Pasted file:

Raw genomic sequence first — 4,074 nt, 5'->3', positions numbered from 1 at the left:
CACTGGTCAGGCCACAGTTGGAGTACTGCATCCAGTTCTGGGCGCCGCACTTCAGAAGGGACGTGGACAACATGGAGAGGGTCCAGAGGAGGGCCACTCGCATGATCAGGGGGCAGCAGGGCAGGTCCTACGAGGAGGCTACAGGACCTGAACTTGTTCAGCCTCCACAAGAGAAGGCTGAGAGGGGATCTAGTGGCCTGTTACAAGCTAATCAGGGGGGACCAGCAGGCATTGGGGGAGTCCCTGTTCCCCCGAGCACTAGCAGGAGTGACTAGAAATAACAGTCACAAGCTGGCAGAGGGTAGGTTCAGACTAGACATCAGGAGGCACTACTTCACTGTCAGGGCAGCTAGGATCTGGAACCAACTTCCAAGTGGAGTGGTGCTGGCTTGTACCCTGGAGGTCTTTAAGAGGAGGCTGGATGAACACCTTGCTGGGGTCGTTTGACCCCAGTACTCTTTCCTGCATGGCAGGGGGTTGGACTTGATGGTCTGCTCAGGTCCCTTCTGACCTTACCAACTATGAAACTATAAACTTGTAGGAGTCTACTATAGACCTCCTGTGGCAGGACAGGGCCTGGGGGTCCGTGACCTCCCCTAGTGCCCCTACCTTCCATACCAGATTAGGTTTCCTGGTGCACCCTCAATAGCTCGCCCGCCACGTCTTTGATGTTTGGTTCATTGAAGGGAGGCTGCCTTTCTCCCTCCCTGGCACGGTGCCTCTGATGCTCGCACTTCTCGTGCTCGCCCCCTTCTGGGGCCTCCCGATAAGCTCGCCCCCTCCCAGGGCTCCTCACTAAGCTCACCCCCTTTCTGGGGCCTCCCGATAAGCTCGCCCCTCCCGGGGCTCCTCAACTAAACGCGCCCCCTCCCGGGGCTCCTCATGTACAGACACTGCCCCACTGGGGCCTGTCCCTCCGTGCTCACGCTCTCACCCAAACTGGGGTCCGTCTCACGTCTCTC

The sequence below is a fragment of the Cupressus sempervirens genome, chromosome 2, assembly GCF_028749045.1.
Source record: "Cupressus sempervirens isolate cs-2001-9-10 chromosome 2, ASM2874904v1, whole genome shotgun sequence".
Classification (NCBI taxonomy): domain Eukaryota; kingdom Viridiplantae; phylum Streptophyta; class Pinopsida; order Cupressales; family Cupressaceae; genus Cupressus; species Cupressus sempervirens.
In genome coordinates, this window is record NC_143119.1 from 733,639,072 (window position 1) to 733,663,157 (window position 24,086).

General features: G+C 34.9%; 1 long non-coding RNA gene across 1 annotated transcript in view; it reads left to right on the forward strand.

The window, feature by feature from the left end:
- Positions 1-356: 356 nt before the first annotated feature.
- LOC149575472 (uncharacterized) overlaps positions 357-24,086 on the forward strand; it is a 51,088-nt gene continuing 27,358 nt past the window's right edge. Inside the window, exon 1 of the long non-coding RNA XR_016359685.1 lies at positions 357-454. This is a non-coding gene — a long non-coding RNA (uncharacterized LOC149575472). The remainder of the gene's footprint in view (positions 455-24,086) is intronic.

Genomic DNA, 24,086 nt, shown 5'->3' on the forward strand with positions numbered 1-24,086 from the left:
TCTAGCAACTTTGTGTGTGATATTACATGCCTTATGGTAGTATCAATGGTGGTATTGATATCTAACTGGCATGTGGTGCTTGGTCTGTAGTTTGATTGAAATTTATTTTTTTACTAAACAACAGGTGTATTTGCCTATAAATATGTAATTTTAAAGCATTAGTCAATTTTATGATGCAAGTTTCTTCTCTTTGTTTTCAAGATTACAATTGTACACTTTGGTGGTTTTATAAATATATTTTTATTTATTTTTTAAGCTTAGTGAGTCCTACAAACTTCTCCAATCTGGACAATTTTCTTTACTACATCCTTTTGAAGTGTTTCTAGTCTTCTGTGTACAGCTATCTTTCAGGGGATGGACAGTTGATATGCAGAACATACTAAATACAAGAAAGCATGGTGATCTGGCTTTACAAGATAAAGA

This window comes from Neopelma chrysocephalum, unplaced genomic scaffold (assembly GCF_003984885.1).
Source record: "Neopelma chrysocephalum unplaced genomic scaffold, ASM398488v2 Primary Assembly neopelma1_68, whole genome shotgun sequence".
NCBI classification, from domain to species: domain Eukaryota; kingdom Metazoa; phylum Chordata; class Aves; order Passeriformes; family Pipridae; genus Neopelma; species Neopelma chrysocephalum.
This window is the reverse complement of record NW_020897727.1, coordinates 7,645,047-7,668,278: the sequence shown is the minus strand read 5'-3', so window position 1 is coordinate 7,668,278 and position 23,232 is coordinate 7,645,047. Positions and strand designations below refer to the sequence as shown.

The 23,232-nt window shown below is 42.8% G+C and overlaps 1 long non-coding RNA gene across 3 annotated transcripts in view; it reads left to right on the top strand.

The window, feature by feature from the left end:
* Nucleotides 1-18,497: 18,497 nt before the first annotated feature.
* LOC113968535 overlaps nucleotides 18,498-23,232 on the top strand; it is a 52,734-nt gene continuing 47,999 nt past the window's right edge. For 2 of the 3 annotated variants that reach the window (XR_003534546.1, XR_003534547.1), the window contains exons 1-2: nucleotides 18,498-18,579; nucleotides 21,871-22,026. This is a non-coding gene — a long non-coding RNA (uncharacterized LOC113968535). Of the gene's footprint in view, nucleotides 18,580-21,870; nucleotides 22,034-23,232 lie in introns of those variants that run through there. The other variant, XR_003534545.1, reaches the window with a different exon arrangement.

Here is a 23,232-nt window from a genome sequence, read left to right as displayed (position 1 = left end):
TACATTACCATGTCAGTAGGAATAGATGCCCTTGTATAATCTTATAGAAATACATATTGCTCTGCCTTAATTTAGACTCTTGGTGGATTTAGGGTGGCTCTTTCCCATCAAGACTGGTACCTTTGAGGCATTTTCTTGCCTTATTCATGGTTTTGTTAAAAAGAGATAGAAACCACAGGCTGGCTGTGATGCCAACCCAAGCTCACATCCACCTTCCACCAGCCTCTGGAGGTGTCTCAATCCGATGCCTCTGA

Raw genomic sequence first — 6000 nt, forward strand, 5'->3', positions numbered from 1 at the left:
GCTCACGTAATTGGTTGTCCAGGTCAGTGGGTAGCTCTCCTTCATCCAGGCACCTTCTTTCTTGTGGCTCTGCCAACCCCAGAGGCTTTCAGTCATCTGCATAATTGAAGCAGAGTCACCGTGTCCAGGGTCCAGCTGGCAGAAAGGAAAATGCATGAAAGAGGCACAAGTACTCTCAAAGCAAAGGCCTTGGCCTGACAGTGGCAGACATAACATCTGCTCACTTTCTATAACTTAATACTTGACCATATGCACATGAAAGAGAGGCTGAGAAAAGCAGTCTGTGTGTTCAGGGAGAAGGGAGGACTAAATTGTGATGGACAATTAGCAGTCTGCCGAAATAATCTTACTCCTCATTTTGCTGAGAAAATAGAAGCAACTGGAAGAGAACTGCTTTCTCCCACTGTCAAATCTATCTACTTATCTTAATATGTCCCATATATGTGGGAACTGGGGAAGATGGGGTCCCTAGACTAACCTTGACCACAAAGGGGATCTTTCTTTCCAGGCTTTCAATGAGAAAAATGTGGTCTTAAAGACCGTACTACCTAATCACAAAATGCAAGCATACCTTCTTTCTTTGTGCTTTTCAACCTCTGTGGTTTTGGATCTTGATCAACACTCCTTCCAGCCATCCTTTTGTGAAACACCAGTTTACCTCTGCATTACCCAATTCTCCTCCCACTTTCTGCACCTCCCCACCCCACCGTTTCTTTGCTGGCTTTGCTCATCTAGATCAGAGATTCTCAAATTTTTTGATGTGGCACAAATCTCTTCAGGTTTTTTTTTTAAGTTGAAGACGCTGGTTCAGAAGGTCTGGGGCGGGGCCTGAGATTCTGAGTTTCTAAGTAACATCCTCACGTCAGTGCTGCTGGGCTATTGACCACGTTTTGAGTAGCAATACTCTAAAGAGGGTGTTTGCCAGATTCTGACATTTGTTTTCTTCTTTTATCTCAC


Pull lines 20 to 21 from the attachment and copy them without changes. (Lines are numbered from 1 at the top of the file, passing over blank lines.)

* LOC113968535 overlaps nucleotides 18,498-23,232 on the top strand; it is a 52,734-nt gene continuing 47,999 nt past the window's right edge. For 2 of the 3 annotated variants that reach the window (XR_003534546.1, XR_003534547.1), the window contains exons 1-2: nucleotides 18,498-18,579; nucleotides 21,871-22,026. This is a non-coding gene — a long non-coding RNA (uncharacterized LOC113968535). Of the gene's footprint in view, nucleotides 18,580-21,870; nucleotides 22,034-23,232 lie in introns of those variants that run through there. The other variant, XR_003534545.1, reaches the window with a different exon arrangement.

Here is a 23,232-nt window from a genome sequence, read left to right as displayed (position 1 = left end):